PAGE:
On the Road, Off the Phone

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Teen drivers enter the roadways with the best of intentions, lots of excitement, and by definition, with the least amount of experience behind the wheel – add the potential distractions of texting or talking on the phone while driving to the equation and the situation could become dangerous, quickly.

That’s why CTIA and NSC are joining together to empower parents to talk to their teenage drivers about the dangers of potential distracted driving resulting from cell phone use while behind the wheel. Tell your teen drivers: on the road, off the phone

Watch this powerful video and share it with your friends and family members to remind them of the dangers of distracted driving.

And when you're done watching the video, listen to our new radio PSAs as well:

30-second PSA
60-second PSA

For more information about distracted driving and safe driving practices for teens, visit www.nsc.org and their teen driver site www.teendriver.nsc.org.

Distracted Driving 101

Tips for Parents of Teen Drivers

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Distracted Driving 101

Distractions caused by cell phones are especially dangerous for teen drivers because:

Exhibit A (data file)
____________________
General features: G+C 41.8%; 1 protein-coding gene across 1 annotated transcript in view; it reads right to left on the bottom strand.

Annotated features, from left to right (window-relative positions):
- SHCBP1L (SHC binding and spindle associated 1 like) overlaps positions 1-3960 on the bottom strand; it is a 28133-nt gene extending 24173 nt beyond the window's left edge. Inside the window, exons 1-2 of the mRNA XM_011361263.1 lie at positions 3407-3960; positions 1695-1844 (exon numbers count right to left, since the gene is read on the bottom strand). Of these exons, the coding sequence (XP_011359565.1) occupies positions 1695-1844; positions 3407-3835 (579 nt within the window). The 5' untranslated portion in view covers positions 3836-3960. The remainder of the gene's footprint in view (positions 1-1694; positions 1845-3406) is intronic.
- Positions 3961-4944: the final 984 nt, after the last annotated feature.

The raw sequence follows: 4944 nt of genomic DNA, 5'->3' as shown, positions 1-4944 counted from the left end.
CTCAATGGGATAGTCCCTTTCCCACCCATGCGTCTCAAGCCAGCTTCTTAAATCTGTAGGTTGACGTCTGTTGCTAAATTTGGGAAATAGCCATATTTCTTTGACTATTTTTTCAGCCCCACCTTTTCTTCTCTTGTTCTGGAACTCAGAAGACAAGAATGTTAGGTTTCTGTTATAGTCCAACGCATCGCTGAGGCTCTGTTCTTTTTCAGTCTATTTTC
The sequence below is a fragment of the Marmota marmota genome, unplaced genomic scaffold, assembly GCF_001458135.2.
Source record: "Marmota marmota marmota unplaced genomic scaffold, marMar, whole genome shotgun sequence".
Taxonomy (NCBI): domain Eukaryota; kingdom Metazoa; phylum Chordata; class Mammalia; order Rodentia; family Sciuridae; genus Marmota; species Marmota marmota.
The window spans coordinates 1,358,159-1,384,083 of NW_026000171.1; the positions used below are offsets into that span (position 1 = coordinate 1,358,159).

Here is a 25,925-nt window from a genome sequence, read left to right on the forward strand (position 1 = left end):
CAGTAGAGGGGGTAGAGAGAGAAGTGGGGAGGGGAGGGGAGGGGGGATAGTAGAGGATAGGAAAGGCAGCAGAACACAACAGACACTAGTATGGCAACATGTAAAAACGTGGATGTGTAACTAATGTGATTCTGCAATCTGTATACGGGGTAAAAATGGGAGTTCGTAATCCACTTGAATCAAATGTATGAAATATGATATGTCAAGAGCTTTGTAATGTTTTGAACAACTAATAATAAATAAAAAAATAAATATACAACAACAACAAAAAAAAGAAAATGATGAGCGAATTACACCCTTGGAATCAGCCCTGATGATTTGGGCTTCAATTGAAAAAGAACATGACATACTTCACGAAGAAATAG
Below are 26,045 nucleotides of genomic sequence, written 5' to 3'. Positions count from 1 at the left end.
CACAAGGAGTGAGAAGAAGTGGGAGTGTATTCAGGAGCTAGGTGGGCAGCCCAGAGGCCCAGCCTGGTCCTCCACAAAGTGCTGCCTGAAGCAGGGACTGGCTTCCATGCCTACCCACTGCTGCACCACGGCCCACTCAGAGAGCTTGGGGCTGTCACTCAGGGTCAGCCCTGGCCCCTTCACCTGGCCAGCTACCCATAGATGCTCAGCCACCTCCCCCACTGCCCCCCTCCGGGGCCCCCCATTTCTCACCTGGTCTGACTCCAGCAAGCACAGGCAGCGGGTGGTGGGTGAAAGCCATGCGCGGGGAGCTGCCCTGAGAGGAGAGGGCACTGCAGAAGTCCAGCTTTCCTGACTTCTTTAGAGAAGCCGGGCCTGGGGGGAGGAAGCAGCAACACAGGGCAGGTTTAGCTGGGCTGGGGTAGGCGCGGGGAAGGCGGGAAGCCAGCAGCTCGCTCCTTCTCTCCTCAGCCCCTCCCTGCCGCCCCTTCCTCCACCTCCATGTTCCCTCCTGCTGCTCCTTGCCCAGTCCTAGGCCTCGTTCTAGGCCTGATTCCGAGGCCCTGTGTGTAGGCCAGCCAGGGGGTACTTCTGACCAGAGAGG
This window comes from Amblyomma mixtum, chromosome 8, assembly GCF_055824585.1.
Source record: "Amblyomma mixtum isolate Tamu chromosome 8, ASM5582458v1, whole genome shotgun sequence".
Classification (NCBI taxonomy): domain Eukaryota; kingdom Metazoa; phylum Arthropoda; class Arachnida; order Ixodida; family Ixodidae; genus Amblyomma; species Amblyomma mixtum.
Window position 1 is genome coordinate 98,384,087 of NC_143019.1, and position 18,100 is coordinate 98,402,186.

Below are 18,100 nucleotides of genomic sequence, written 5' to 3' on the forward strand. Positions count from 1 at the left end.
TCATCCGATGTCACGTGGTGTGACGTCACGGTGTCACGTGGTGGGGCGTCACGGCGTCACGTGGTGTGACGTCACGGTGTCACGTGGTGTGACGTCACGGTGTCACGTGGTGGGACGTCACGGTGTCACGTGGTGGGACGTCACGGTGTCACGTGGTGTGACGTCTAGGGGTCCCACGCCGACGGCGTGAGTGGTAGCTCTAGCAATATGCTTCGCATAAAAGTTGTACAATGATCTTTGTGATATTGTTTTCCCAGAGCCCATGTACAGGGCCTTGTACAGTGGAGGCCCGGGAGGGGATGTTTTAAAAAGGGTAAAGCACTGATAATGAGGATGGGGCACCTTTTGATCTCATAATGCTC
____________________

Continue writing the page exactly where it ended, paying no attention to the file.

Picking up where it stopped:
1. teens are the most inexperienced drivers of any group and
  2. they also fall into the group that is most likely to use a cell phone and, particularly, text message while driving.

For teen drivers, talking on a cell phone and texting while driving are high-risk activities that often last longer than other distractions, such as adjusting the radio or eating while operating a vehicle.

For most teens, texting is an important way to communicate. It takes restraint not to text while driving and this can be a difficult behavior to change. Rules set by parents will help reduce this threat.

Tips for Parents of Teen Drivers

Research tells us that all drivers’ first few months as an unsupervised driver are a particularly risky time – the most risky time for your teen driver.

That is why it’s important to set expectations up front with your teen about good driving behaviors you expect him or her to follow and clearly state the consequences if rules are broken.

Sample Rules:

  • When you're on the road, you have to stay off the phone. That means no texting, no checking for messages, no reading emails and no talking.
  • Only use a cell phone when the car is safely parked.
  • If you find it hard to resist the urge to check the phone, try putting the cell phone in the glove compartment.

Don’t forget that driving is a privilege that you, the parent, can grant only when you think your teen is ready to make safe decisions. Tell your teen: On the road, off the phone.

About Us

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About CTIA: The Wireless Association ®
(Your Wireless Companies)

CTIA is the international association for the wireless telecommunications industry, representing carriers, manufacturers and wireless Internet providers.


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About The National Safety Council

The National Safety Council is a nonprofit organization dedicated to keeping people safe by preventing injuries and deaths wherever they may occur – at work, in homes, communities and on the roads -- through leadership, research, education and advocacy.